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Home arrow Language & Literature arrow Bilingualism and Deafness: On Language Contact in the Bilingual Acquisition of Sign Language and Written Language
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Word order

Word order in sign languages, including DGS, has been found to be determined by several grammatical and discourse requirements. There is a consensus that the basic word order of DGS is SOV. Further, while the verb obligatorily, appears sentence-finally, the order of other constituents might vary, following diverse requirements (Gluck & Pfau 1999; Happ & Vorkoper 2006; Rathmann 2001; Stein- bach 2007). Word order in (21) (cf. Leuninger 2000: 238, our transl.)[1], for example, follows the figure-ground principle known from gestalt psychology: it requires that the ground be expressed before the figure (Happ & Vorkoper 2006: 111). In DGS, unlike in German, there is no asymmetry between main and embedded clauses regarding verb placement, as DGS is a strict SOV language, that is, verbs always appear sentence-finally. The sentence-final position of verbs in complex clauses is illustrated in example (22) (from Herrmann & Steinbach 2007: 158, our transl.), an example of a clause with an embedded indirect quotation. Sentence types are distinguished through the use of non-manual components. Example (23) (from Happ & Vorkoper 2006: 451, our transl.) shows that the conditional clause is marked through raised eye-brows, the main clause with a head-nod on the verb (note that conditional clauses always precede the modified main clauses).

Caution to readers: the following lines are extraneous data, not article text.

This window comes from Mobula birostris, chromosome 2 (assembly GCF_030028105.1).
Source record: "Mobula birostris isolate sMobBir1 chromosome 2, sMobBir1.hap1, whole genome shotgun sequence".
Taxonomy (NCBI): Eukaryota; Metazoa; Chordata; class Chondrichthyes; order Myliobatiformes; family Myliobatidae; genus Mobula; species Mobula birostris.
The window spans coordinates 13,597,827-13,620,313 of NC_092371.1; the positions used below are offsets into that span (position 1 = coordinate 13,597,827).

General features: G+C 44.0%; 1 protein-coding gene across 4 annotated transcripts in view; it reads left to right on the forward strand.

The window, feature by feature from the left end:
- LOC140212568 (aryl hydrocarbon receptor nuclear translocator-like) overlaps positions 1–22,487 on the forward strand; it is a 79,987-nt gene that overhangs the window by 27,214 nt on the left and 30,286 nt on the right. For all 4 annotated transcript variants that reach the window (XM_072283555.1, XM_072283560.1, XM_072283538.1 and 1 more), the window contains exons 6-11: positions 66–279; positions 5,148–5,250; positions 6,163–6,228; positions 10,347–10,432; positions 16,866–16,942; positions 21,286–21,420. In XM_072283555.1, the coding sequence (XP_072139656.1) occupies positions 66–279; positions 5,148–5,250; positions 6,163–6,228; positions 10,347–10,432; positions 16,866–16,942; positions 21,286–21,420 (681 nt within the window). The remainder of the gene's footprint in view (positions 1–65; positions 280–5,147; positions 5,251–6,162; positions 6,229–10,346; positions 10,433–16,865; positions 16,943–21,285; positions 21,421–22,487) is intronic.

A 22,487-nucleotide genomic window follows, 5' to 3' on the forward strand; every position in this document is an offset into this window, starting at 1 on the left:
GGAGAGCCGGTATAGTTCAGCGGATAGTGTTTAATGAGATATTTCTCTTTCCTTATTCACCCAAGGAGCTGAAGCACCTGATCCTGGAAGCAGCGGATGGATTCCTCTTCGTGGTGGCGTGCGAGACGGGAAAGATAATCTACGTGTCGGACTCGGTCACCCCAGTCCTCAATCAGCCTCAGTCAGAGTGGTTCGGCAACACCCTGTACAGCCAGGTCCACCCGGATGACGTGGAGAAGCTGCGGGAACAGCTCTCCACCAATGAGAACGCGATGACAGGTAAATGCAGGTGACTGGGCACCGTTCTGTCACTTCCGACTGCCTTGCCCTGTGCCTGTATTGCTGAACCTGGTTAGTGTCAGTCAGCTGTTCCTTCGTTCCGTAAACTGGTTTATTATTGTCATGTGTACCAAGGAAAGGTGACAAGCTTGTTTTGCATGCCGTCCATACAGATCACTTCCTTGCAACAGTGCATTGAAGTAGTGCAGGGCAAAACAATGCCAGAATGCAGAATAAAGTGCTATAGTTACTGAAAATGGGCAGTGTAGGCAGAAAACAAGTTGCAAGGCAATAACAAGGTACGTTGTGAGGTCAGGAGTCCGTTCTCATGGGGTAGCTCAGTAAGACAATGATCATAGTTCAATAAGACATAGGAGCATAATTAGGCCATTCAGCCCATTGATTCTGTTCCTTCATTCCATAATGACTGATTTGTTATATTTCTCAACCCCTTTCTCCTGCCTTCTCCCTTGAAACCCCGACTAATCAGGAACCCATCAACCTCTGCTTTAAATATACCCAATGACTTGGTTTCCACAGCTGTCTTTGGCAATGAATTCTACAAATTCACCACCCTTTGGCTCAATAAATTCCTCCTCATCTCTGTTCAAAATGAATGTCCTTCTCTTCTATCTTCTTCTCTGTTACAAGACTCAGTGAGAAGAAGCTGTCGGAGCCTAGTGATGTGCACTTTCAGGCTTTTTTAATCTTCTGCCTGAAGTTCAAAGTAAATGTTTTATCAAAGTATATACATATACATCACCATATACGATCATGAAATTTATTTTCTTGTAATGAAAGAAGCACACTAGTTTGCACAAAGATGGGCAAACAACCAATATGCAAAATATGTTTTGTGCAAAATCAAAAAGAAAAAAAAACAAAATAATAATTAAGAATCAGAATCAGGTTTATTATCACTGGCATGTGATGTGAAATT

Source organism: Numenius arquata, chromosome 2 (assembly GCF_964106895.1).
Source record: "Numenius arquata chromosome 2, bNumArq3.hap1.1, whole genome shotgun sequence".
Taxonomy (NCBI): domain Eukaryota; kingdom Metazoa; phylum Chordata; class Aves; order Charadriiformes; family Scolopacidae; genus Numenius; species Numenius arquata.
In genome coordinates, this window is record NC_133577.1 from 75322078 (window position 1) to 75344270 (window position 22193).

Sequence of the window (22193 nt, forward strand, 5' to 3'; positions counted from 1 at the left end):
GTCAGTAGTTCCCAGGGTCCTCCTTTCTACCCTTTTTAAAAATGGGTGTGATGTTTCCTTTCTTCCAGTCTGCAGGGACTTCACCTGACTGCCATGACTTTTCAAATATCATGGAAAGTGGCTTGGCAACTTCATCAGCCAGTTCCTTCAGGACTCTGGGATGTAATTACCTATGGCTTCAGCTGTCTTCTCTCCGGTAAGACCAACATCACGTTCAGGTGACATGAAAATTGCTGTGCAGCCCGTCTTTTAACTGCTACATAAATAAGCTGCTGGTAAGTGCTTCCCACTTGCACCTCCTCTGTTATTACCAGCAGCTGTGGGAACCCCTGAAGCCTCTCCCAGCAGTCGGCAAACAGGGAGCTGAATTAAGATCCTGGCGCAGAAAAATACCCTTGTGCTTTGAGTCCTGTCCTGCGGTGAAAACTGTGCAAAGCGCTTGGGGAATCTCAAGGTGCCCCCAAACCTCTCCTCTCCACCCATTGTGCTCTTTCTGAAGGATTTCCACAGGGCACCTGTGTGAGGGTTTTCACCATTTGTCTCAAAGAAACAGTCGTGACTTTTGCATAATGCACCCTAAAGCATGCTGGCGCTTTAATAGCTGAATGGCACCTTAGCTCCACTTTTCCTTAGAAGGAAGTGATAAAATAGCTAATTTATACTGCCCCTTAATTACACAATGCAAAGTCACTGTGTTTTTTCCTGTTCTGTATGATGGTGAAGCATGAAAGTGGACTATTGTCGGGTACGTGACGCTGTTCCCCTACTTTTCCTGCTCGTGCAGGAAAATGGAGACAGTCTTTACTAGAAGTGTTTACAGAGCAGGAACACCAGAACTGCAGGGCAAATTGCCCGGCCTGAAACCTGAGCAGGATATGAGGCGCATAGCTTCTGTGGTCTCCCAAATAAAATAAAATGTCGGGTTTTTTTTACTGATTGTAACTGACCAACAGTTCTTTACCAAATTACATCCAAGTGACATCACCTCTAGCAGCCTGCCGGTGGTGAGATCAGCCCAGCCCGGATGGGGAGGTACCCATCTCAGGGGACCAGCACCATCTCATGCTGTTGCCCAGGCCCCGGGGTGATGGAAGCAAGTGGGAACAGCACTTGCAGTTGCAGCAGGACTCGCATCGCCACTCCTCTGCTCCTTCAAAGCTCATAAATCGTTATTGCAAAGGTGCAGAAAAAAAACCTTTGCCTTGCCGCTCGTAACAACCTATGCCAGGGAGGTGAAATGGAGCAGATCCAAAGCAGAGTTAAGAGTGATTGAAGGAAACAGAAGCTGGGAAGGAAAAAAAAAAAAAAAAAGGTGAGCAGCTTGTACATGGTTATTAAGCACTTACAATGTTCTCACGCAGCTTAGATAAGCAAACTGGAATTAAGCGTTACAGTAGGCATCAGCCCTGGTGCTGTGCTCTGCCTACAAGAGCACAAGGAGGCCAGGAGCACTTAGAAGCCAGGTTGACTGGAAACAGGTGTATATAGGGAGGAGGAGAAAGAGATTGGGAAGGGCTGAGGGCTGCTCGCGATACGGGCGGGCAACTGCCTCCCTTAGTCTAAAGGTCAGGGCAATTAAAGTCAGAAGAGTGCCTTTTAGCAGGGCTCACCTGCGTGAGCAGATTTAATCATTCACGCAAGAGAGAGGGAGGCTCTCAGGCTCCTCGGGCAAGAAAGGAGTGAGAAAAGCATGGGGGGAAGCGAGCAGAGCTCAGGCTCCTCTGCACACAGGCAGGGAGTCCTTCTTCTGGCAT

Another characteristic that is of relevance, in particular, from a comparative perspective, is that no auxiliary (copula) verb is used in predicative constructions in DGS. The linking of the subject and the predicative adjective or other complements requires the use of a determiner, i.e. detloc (also transcribed as dort, ‘there’) to express location (24), or detart in combination with predicative adjectives (25). Further, the determiner detexist (usually notated as da) is used to express existence, presence or possession (26) (examples [24-26] from Happ & Vorkoper 2006: 111, 106, 114, our transl.). We will come back to the use of determiners and referential loci in section З.1.4.2.

Word order and morphological case

In DGS, subjects and objects are not overtly case marked but are assigned abstract case in their respective structural positions (Happ & Vorkoper 2006: 101). In some constructions with plain transitive verbs (see (27)), case is assigned via pam (for personal agreement marker, also often notated as auf (‘on’). We will explain the role of pam as an agreement marker in section З.1.З.2. The other personal agreement marker bem (benefactive agreement marker) marks benefactive case (also notated as fur, ‘for’) (28) (examples [27-28] from Happ & Vorkoper 2006: 101, our transl.).

  • [1] The notation devices adopted for DGS examples are summarised in the list of "transcriptionconventions for sign language examples”
 
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